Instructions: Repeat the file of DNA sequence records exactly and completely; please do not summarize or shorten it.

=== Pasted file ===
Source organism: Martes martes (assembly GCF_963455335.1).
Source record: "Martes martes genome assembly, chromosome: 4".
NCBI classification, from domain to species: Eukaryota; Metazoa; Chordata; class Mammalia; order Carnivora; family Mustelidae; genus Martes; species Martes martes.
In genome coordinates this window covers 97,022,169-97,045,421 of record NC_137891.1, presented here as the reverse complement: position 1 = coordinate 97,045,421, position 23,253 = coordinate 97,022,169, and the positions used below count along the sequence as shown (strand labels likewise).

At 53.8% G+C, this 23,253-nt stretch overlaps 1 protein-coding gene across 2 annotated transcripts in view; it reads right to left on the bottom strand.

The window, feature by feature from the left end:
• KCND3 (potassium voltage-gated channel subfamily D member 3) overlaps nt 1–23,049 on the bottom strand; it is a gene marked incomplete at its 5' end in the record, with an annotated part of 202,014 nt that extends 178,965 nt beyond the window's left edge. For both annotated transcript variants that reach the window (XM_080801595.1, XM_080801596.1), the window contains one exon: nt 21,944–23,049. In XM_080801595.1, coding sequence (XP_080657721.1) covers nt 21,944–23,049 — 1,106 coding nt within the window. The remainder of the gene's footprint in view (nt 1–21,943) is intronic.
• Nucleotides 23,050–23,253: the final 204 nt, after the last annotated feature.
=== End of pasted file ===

Source organism: Martes martes (assembly GCF_963455335.1).
Source record: "Martes martes genome assembly, chromosome: 4".
NCBI classification, from domain to species: Eukaryota; Metazoa; Chordata; class Mammalia; order Carnivora; family Mustelidae; genus Martes; species Martes martes.
In genome coordinates this window covers 97,022,169-97,045,421 of record NC_137891.1, presented here as the reverse complement: position 1 = coordinate 97,045,421, position 23,253 = coordinate 97,022,169, and the positions used below count along the sequence as shown (strand labels likewise).

At 53.8% G+C, this 23,253-nt stretch overlaps 1 protein-coding gene across 2 annotated transcripts in view; it reads right to left on the bottom strand.

The window, feature by feature from the left end:
• KCND3 (potassium voltage-gated channel subfamily D member 3) overlaps nt 1–23,049 on the bottom strand; it is a gene marked incomplete at its 5' end in the record, with an annotated part of 202,014 nt that extends 178,965 nt beyond the window's left edge. For both annotated transcript variants that reach the window (XM_080801595.1, XM_080801596.1), the window contains one exon: nt 21,944–23,049. In XM_080801595.1, coding sequence (XP_080657721.1) covers nt 21,944–23,049 — 1,106 coding nt within the window. The remainder of the gene's footprint in view (nt 1–21,943) is intronic.
• Nucleotides 23,050–23,253: the final 204 nt, after the last annotated feature.